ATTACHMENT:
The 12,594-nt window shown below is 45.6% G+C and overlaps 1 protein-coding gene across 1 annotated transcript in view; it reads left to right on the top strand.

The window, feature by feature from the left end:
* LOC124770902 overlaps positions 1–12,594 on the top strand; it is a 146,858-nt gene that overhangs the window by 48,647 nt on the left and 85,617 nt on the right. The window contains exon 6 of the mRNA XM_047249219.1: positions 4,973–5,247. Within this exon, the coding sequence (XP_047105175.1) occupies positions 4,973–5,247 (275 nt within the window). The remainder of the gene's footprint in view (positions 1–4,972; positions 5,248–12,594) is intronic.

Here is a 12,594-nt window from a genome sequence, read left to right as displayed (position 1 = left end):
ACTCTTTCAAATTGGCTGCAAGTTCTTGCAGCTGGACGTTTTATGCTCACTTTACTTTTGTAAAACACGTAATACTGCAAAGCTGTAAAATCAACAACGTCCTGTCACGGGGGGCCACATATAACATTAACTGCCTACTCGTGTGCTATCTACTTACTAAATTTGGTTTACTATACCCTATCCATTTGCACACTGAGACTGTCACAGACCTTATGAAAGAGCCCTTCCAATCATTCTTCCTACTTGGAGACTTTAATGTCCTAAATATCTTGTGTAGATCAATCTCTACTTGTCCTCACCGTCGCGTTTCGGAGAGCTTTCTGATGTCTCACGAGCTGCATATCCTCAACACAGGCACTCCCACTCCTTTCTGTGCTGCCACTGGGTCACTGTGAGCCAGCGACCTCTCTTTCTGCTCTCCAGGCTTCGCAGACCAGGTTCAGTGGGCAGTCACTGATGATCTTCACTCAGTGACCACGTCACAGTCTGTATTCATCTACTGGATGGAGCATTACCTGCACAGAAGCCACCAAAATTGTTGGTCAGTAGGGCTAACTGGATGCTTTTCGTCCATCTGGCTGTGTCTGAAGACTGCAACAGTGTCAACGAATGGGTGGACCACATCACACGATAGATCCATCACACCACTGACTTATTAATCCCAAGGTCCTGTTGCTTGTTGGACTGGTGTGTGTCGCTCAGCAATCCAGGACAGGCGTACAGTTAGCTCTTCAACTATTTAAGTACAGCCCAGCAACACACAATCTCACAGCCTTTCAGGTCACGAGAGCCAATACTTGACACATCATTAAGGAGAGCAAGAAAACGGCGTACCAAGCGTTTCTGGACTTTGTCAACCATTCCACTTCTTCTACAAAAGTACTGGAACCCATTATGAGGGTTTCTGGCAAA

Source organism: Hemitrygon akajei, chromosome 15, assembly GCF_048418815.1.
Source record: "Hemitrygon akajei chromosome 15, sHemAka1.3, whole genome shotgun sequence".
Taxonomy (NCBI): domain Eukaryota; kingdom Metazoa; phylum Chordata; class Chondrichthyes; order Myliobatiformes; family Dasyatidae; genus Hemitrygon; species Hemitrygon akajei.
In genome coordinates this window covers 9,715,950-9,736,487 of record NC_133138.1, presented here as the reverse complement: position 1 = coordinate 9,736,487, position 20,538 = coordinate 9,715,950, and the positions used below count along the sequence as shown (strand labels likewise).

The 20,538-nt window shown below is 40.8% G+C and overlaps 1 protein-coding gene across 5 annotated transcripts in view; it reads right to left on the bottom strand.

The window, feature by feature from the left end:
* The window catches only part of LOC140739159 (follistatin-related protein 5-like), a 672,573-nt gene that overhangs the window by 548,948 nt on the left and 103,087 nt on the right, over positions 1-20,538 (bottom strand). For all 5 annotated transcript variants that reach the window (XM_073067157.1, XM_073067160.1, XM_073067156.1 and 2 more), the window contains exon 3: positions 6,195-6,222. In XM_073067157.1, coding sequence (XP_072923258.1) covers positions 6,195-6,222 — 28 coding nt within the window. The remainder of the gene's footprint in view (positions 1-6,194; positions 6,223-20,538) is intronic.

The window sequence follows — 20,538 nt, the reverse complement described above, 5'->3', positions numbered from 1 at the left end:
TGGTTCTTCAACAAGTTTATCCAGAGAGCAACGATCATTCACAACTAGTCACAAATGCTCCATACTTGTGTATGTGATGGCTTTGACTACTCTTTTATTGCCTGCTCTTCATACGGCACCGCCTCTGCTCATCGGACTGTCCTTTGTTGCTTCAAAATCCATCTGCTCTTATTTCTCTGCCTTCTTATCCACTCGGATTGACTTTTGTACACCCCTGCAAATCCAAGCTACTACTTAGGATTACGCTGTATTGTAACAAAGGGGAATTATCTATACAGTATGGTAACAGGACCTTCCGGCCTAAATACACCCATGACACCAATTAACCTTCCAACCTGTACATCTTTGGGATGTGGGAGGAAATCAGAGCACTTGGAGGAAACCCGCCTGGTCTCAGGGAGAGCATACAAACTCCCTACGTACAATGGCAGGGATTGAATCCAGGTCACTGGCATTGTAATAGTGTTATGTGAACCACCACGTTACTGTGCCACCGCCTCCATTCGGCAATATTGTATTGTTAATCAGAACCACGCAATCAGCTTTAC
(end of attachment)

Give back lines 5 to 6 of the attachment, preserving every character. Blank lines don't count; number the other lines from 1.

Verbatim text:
ACTCTTTCAAATTGGCTGCAAGTTCTTGCAGCTGGACGTTTTATGCTCACTTTACTTTTGTAAAACACGTAATACTGCAAAGCTGTAAAATCAACAACGTCCTGTCACGGGGGGCCACATATAACATTAACTGCCTACTCGTGTGCTATCTACTTACTAAATTTGGTTTACTATACCCTATCCATTTGCACACTGAGACTGTCACAGACCTTATGAAAGAGCCCTTCCAATCATTCTTCCTACTTGGAGACTTTAATGTCCTAAATATCTTGTGTAGATCAATCTCTACTTGTCCTCACCGTCGCGTTTCGGAGAGCTTTCTGATGTCTCACGAGCTGCATATCCTCAACACAGGCACTCCCACTCCTTTCTGTGCTGCCACTGGGTCACTGTGAGCCAGCGACCTCTCTTTCTGCTCTCCAGGCTTCGCAGACCAGGTTCAGTGGGCAGTCACTGATGATCTTCACTCAGTGACCACGTCACAGTCTGTATTCATCTACTGGATGGAGCATTACCTGCACAGAAGCCACCAAAATTGTTGGTCAGTAGGGCTAACTGGATGCTTTTCGTCCATCTGGCTGTGTCTGAAGACTGCAACAGTGTCAACGAATGGGTGGACCACATCACACGATAGATCCATCACACCACTGACTTATTAATCCCAAGGTCCTGTTGCTTGTTGGACTGGTGTGTGTCGCTCAGCAATCCAGGACAGGCGTACAGTTAGCTCTTCAACTATTTAAGTACAGCCCAGCAACACACAATCTCACAGCCTTTCAGGTCACGAGAGCCAATACTTGACACATCATTAAGGAGAGCAAGAAAACGGCGTACCAAGCGTTTCTGGACTTTGTCAACCATTCCACTTCTTCTACAAAAGTACTGGAACCCATTATGAGGGTTTCTGGCAAA

Source organism: Hemitrygon akajei, chromosome 15, assembly GCF_048418815.1.